Replicating China's urban model in Africa has its challenges, but with limited developable space in Addis Ababa -- the capital is surrounded by protected farmland
-- Wang believes high-rise living, such as Tsehay Real Estate's $60 million Poli Lotus development, is inevitable.
Theodros Amdeberhan, an Ethiopian lawyer, last year bought a three-bedroom, fifth-floor apartment here for about 3.5 million birr ($127,000). "Local developers never deliver on time," says Amdeberhan. The complex opened in 2016, and so far 70% of lots have sold. "When Mr Wang offered me a good price, I didn't hesitate," he says.
With red lanterns swaying over its entrance, the palm-tree peppered compound of 13 towers could easily be in Shenzhen, Chongqing or the suburbs of Shanghai. It's the sort of Chinese-ification that permeates much of Addis.
Cars chug through the city on smooth Chinese roads
, Chinese cranes
lift the skyline, sewing machines
hum in Chinese factories in Chinese-owned industrial parks, tourists arrive at the Chinese-upgraded airport
and commuters ride modern Chinese trains to work
Simply put, Addis Ababa is becoming the city that China built -- but at what diplomatic and economic cost?
A city without addresses
Located 2,355 meters above sea level, Addis Ababa is one of the highest capitals in the world. Officials say 2.7 million people call it home, but that's based on a census from 2007
. The real number is surely far bigger. Few buildings here have addresses, so taxi drivers operate by landmarks. And because Ethiopia was never colonized, barring a brief Italian occupation between 1936 and 1941
, Addis lacks the European infrastructure that underpins many African metropolises. "It was never planned to be a city," says Alexandra Thorer, an architect who lived in Addis as a child, and wrote her thesis on the city's urbanization.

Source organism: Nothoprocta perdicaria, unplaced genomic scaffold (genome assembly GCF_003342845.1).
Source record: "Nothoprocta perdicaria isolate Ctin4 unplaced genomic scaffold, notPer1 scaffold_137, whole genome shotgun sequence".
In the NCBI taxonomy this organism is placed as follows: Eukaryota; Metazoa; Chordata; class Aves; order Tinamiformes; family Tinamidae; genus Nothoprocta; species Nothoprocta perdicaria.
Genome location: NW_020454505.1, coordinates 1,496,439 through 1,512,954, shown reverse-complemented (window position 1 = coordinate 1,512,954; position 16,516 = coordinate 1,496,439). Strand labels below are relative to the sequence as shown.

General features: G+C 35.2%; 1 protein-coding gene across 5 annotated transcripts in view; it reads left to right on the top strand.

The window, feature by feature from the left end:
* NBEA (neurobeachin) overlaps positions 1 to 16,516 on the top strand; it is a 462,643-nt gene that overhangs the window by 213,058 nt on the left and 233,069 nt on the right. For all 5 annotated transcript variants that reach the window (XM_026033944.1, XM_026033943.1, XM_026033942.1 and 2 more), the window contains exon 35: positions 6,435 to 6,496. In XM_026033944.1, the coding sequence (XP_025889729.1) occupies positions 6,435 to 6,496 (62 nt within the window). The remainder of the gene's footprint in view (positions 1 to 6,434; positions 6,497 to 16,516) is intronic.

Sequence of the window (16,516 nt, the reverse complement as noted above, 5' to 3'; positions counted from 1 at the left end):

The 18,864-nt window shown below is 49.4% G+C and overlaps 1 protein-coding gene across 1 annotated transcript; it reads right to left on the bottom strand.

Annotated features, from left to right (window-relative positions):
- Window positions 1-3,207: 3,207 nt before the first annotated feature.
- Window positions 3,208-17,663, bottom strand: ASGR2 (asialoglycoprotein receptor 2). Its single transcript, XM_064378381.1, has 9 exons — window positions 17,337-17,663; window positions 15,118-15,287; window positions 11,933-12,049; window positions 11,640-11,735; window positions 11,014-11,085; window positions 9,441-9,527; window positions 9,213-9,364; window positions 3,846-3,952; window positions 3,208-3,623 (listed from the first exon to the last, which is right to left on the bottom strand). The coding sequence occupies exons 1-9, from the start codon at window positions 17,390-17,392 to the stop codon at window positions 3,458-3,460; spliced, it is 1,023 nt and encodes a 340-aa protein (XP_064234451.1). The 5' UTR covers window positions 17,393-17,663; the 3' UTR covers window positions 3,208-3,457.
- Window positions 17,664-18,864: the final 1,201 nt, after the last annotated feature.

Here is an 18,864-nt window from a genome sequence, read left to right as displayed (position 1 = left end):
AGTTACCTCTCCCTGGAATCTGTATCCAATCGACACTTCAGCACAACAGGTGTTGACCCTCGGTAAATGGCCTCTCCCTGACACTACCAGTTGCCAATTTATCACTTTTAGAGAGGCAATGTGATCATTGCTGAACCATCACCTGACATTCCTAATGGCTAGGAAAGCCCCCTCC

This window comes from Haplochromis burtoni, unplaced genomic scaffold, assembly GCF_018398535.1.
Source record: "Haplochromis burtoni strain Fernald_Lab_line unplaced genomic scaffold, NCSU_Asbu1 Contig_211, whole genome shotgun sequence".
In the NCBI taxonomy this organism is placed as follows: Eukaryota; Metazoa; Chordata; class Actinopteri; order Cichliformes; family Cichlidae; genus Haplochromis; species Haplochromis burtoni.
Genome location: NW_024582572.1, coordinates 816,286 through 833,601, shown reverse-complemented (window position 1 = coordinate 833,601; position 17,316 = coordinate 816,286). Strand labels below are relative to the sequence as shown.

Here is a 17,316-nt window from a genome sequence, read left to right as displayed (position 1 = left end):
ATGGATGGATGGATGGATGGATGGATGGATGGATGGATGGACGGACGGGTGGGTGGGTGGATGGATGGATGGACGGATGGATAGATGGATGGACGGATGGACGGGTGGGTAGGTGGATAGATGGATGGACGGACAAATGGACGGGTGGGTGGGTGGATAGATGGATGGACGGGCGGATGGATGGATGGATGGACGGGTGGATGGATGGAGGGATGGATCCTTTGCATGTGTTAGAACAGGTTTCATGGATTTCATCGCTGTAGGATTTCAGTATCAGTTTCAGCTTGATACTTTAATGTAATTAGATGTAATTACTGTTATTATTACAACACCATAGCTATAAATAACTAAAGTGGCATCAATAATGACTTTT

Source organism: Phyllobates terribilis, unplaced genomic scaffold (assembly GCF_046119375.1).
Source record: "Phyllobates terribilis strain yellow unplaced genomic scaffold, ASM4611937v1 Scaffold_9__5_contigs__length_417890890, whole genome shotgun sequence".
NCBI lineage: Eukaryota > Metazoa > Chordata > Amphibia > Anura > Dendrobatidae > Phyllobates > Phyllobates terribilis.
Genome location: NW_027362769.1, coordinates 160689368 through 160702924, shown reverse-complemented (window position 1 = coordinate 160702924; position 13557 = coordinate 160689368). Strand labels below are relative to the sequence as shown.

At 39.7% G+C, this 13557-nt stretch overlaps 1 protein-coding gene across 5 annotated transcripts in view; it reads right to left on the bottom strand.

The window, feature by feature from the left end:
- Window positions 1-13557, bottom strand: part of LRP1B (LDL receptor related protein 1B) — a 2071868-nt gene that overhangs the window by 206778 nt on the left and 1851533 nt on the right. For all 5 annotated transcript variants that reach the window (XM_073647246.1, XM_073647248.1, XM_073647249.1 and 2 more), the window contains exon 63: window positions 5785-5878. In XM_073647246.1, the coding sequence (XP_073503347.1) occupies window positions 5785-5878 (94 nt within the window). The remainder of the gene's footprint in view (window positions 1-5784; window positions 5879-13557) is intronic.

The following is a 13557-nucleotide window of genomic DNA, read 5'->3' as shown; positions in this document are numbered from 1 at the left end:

By the turn of the 21st century, Addis' population had swelled
and its dirt roads badly needed upgrading. At the same time, China was pursuing stronger ties with African nations -- in 2000, Beijing held the inaugural Forum on China-Africa Cooperation
, now a triennial deal-making pow wow.
The Ethiopian government saw China as a model for development and courted it for infrastructure, says Ian Taylor, a professor in African political economics at the University of St. Andrews, in Scotland.
In two decades, the Chinese provided Addis with an $86 million ring road, the Gotera Intersection
($12.7 million), Ethiopia's first six-lane highway ($800 million
), and the Ethio-Djibouti Railway line ($4 billion
), which connects the landlocked country to the sea, to cite a sprinkle of projects. The speed at which Addis grew, says Thorer, mirrored the pace of 21st-century urban explosion in China
China also built the first Metro system in Sub-Saharan Africa in Addis. Its two lines cut through the heart of the city, and carry at least 30,000 passengers
an hour, who pay 6 birr ($0.30) a ride. "I thought it would fail quite quickly," says Thorer, "but actually it's really well used."
"Addis has been radically transformed," says Taylor. "Huge skyscrapers are changing the whole profile of the city." A 46-story glass tower
will be the tallest in Ethiopia when finished in 2020 by the China State Construction Engineering Corporation.
The city's most symbolic skyscraper is, of course, the futuristic African Union (AU) headquarters. Gifted to Addis by Beijing in 2012, the $200 million structure
resembles nothing in Ethiopia.
"I didn't realize how Chinese it was until I went to China," says Janet Faith Adhiambo Ochieng, communications officer at the African Union. "Then I was like: 'Wow.'"
Getting in the red
In the early 2000s, Irish singer-songwriter Bono was part of a chorus of celebrities asking Western countries to cancel African debt, which was costing some governments three times
more than healthcare. When the G8 agreed to waive $55 billion
from mostly African accounts in 2005, Bono called it "a little piece of history
Fast forward a decade, and Africa owes China about $130 billion, according to the Johns Hopkins SAIS China-Africa Research Initiative